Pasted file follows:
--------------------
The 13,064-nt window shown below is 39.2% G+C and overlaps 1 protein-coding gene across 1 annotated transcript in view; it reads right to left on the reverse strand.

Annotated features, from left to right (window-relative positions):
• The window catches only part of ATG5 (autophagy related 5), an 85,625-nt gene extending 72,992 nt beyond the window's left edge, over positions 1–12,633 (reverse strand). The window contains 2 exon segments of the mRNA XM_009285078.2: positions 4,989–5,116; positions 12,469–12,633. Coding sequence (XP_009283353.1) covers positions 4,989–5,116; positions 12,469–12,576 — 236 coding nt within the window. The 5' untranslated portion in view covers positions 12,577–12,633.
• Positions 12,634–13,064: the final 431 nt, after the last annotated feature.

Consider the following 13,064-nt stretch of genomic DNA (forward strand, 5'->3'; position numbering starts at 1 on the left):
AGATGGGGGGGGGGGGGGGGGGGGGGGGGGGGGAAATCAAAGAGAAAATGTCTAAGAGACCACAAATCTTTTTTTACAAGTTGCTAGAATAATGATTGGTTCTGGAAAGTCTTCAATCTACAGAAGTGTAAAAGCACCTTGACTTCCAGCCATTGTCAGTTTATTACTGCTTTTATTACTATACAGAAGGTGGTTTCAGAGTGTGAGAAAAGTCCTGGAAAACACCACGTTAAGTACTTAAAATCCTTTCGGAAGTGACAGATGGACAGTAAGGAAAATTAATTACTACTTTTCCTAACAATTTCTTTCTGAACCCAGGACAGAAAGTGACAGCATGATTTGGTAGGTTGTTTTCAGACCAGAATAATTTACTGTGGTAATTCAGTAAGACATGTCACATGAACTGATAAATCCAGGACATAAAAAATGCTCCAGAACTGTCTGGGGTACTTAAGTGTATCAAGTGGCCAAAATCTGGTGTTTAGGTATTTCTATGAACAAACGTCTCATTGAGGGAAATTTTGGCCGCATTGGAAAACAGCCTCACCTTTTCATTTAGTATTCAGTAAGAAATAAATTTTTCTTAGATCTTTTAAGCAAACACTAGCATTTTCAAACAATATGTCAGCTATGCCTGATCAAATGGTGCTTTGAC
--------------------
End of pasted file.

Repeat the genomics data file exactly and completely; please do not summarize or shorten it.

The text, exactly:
The 13,064-nt window shown below is 39.2% G+C and overlaps 1 protein-coding gene across 1 annotated transcript in view; it reads right to left on the reverse strand.

Annotated features, from left to right (window-relative positions):
• The window catches only part of ATG5 (autophagy related 5), an 85,625-nt gene extending 72,992 nt beyond the window's left edge, over positions 1–12,633 (reverse strand). The window contains 2 exon segments of the mRNA XM_009285078.2: positions 4,989–5,116; positions 12,469–12,633. Coding sequence (XP_009283353.1) covers positions 4,989–5,116; positions 12,469–12,576 — 236 coding nt within the window. The 5' untranslated portion in view covers positions 12,577–12,633.
• Positions 12,634–13,064: the final 431 nt, after the last annotated feature.

Consider the following 13,064-nt stretch of genomic DNA (forward strand, 5'->3'; position numbering starts at 1 on the left):
AGATGGGGGGGGGGGGGGGGGGGGGGGGGGGGGAAATCAAAGAGAAAATGTCTAAGAGACCACAAATCTTTTTTTACAAGTTGCTAGAATAATGATTGGTTCTGGAAAGTCTTCAATCTACAGAAGTGTAAAAGCACCTTGACTTCCAGCCATTGTCAGTTTATTACTGCTTTTATTACTATACAGAAGGTGGTTTCAGAGTGTGAGAAAAGTCCTGGAAAACACCACGTTAAGTACTTAAAATCCTTTCGGAAGTGACAGATGGACAGTAAGGAAAATTAATTACTACTTTTCCTAACAATTTCTTTCTGAACCCAGGACAGAAAGTGACAGCATGATTTGGTAGGTTGTTTTCAGACCAGAATAATTTACTGTGGTAATTCAGTAAGACATGTCACATGAACTGATAAATCCAGGACATAAAAAATGCTCCAGAACTGTCTGGGGTACTTAAGTGTATCAAGTGGCCAAAATCTGGTGTTTAGGTATTTCTATGAACAAACGTCTCATTGAGGGAAATTTTGGCCGCATTGGAAAACAGCCTCACCTTTTCATTTAGTATTCAGTAAGAAATAAATTTTTCTTAGATCTTTTAAGCAAACACTAGCATTTTCAAACAATATGTCAGCTATGCCTGATCAAATGGTGCTTTGAC